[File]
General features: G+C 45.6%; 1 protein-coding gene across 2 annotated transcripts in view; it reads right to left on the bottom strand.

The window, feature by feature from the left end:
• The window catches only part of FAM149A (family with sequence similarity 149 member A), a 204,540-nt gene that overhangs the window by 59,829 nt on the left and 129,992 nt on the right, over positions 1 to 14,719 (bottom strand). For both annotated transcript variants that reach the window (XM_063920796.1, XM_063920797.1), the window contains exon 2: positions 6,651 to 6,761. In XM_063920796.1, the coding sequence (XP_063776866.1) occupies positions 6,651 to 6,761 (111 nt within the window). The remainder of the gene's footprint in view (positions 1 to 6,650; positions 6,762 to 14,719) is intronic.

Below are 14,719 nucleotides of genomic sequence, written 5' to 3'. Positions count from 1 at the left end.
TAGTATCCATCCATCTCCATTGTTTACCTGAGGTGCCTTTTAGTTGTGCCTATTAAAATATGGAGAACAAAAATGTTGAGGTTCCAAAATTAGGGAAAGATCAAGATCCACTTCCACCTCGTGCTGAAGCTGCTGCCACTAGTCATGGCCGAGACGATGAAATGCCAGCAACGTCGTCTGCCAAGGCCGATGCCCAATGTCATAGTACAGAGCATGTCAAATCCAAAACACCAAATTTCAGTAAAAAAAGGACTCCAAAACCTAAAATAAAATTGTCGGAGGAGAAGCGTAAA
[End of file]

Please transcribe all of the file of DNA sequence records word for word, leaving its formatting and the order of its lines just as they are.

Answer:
General features: G+C 45.6%; 1 protein-coding gene across 2 annotated transcripts in view; it reads right to left on the bottom strand.

The window, feature by feature from the left end:
• The window catches only part of FAM149A (family with sequence similarity 149 member A), a 204,540-nt gene that overhangs the window by 59,829 nt on the left and 129,992 nt on the right, over positions 1 to 14,719 (bottom strand). For both annotated transcript variants that reach the window (XM_063920796.1, XM_063920797.1), the window contains exon 2: positions 6,651 to 6,761. In XM_063920796.1, the coding sequence (XP_063776866.1) occupies positions 6,651 to 6,761 (111 nt within the window). The remainder of the gene's footprint in view (positions 1 to 6,650; positions 6,762 to 14,719) is intronic.

Below are 14,719 nucleotides of genomic sequence, written 5' to 3'. Positions count from 1 at the left end.
TAGTATCCATCCATCTCCATTGTTTACCTGAGGTGCCTTTTAGTTGTGCCTATTAAAATATGGAGAACAAAAATGTTGAGGTTCCAAAATTAGGGAAAGATCAAGATCCACTTCCACCTCGTGCTGAAGCTGCTGCCACTAGTCATGGCCGAGACGATGAAATGCCAGCAACGTCGTCTGCCAAGGCCGATGCCCAATGTCATAGTACAGAGCATGTCAAATCCAAAACACCAAATTTCAGTAAAAAAAGGACTCCAAAACCTAAAATAAAATTGTCGGAGGAGAAGCGTAAA